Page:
We give that as a guide. Some composers don’t really like that because we’ve already said, “this is the style we like” but most of the music helps them, especially when they don’t have much time.
It’s only when it’s a long-running series that it’s got a bank of music. I’ve done a few episodes of Strike Back — which is a long-running series in the UK — and that has a bank of music.
HULLFISH: I’ve heard of other shows that have a faster turnaround so the music is composed, but it’s done before the editing almost as custom stock music. Some of the weekly serialized shows just can’t have custom cues for every moment, so they just make a bunch of cues for various moods.
GREEN: Most of the stuff I work on is composed in the end. With Game of Thrones Ramin only composed the music after we’d lock the picture. He’d be working on it, obviously. He’d be seeing cuts, but we didn’t really get anything in advance — any new stuff in advance — from him.
On the job I’ve just done, the composer was involved quite early on which was great actually. It was very helpful. He was starting to give us some basic tracks as we were editing, so that was quite good.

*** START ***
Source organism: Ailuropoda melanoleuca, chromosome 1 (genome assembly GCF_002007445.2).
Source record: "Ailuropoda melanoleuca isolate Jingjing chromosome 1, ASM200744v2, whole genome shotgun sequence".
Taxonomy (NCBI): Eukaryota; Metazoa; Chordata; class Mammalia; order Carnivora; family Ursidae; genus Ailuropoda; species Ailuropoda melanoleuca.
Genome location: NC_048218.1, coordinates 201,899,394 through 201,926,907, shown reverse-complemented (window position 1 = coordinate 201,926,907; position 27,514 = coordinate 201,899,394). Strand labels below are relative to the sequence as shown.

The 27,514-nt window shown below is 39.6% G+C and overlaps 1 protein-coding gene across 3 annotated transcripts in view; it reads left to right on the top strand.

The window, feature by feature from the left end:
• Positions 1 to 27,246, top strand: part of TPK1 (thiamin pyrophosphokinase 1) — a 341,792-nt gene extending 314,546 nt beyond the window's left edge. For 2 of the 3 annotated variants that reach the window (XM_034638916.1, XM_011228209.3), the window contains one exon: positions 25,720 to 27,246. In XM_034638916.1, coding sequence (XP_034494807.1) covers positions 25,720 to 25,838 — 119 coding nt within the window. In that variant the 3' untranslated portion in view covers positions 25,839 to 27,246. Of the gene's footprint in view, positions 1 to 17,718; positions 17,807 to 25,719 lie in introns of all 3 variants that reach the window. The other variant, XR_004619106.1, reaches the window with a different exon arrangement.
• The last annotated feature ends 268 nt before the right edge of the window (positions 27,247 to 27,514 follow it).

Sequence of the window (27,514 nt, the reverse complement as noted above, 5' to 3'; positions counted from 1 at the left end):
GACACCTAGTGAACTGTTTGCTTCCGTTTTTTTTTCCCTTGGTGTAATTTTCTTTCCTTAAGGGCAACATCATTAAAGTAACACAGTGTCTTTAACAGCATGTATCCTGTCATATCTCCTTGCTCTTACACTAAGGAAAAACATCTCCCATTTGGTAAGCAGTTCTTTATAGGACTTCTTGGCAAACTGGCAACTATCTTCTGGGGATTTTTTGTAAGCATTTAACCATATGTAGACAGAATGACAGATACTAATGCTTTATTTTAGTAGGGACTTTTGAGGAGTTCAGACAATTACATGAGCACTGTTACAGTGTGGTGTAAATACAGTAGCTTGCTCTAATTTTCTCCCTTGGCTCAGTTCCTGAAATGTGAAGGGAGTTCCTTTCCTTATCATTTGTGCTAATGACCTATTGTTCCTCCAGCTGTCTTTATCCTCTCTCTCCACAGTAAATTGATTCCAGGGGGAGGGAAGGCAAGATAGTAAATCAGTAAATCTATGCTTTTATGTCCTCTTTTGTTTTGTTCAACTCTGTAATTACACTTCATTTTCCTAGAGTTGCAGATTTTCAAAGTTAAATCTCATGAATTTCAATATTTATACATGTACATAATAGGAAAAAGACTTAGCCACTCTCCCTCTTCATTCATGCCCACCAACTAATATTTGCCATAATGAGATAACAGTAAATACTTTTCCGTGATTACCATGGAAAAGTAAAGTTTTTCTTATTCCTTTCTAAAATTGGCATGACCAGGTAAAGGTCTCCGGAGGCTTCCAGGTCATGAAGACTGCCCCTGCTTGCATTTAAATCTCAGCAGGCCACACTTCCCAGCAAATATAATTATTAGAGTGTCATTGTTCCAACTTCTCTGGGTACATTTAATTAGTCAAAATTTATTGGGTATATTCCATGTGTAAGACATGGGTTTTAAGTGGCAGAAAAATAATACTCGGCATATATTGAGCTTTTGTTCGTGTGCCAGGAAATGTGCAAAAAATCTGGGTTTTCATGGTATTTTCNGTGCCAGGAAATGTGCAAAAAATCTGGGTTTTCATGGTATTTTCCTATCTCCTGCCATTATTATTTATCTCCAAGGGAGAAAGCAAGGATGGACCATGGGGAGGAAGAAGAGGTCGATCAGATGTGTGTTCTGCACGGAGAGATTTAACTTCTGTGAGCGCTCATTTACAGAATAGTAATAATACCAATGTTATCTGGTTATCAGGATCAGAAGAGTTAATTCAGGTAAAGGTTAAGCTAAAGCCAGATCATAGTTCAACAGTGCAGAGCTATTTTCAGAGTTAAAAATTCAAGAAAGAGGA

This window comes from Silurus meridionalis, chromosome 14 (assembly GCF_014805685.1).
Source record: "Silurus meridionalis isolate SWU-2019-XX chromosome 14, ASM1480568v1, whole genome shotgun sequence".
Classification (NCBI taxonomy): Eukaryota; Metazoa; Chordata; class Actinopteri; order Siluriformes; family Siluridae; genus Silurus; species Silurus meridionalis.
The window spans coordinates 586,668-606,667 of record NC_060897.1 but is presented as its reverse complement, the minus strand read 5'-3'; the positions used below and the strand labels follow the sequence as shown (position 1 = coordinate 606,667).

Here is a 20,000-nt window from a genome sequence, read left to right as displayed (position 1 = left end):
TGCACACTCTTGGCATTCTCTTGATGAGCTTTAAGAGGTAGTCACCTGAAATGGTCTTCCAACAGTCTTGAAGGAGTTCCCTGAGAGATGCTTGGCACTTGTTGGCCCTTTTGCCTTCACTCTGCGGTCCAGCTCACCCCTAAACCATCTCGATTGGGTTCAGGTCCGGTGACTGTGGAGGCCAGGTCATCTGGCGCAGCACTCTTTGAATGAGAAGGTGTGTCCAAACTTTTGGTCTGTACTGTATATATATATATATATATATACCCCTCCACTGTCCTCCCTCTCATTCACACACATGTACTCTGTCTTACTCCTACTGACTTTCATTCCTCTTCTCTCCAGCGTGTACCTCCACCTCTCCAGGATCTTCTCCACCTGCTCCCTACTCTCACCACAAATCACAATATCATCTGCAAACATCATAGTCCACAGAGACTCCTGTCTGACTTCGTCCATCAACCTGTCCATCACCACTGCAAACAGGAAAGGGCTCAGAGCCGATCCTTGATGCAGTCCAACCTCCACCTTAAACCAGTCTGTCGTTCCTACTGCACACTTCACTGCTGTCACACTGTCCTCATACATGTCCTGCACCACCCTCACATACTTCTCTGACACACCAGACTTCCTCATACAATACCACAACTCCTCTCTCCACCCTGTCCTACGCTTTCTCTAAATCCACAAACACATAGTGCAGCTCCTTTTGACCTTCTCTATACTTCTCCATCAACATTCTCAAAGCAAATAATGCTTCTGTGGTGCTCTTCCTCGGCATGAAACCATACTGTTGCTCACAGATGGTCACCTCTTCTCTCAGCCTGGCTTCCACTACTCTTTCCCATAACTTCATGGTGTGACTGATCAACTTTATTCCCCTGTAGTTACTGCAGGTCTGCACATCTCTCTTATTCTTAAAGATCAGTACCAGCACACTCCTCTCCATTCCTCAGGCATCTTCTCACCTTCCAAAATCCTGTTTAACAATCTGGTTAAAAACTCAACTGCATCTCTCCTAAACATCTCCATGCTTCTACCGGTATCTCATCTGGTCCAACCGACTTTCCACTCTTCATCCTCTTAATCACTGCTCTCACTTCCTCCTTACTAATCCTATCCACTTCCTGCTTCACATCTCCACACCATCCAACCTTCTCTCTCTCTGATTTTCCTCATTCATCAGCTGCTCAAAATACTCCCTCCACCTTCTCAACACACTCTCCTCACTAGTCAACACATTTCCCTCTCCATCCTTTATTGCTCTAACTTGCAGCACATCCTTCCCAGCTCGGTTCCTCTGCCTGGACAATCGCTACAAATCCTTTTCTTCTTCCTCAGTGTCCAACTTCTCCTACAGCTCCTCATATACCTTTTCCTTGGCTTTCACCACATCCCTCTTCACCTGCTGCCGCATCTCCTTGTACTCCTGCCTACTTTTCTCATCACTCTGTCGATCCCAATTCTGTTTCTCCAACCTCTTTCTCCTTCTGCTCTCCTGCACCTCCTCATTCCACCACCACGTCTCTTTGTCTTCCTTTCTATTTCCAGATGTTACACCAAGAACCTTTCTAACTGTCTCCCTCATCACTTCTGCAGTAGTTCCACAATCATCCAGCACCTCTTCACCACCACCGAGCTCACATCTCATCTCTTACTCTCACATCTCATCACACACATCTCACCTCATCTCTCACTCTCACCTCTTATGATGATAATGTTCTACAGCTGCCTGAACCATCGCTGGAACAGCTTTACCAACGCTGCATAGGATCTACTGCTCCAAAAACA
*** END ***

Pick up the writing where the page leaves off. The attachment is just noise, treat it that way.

HULLFISH: Taylor Brusky asks: A lot of people want to become editors but very few make it to your level. What advice do you have for people early in their careers who want to stand out amongst the competition and become successful editors?
GREEN: The main thing for me was watching lots of films and lots of TV shows. If I really like the show, I won’t be thinking about the editing while I’m watching, but if I think, “That was really good” then I’ll go back and watch for the editing.
You have to be very diplomatic as well because it’s a collaboration of people with different ideas. I always say the director — to me — is the person I’ll answer to and everything will go through him or her.
There are so many opinions coming. You’ve got to be a diplomat as well as an editor.
I think also reading books has helped me a lot. It’s construction of story. I think that’s part of being a successful editor is having that judgment. It’s basically knowing when something’s going on for too long or not enough.
It’s not really something that you can learn. You can kind of get an idea of it by watching films and reading books — anything story-based.
HULLFISH: My advice is that you edit. Find something that you can edit.
GREEN: I think another thing that is probably a good thing to do is to take a film and make a trailer that tells a story or make a teaser. Set yourself a time for it — say, two minutes.
I learned a lot of storytelling on commercials because you had 30 or 40 seconds and you had to tell the story in that time. It was very strict. You couldn’t go a frame over. That’s always a good exercise to do. You get good discipline that way.